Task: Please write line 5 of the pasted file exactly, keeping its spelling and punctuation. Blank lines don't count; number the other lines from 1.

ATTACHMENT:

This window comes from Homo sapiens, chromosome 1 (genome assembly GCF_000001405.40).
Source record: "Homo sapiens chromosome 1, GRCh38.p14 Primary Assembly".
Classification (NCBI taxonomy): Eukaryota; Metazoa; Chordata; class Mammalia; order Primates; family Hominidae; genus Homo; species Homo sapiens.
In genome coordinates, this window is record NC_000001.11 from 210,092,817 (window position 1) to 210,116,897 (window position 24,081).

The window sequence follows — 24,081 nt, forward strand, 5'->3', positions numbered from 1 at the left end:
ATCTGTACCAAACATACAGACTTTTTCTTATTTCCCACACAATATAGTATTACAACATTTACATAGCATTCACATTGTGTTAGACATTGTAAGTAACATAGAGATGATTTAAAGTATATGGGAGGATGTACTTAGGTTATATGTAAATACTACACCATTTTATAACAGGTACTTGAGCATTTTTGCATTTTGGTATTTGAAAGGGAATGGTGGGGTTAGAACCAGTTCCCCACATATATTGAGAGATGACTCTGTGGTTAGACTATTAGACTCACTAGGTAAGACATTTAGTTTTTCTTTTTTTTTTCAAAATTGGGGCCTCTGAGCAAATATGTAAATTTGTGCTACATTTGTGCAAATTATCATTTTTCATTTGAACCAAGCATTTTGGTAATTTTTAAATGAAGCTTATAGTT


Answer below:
The window sequence follows — 24,081 nt, forward strand, 5'->3', positions numbered from 1 at the left end: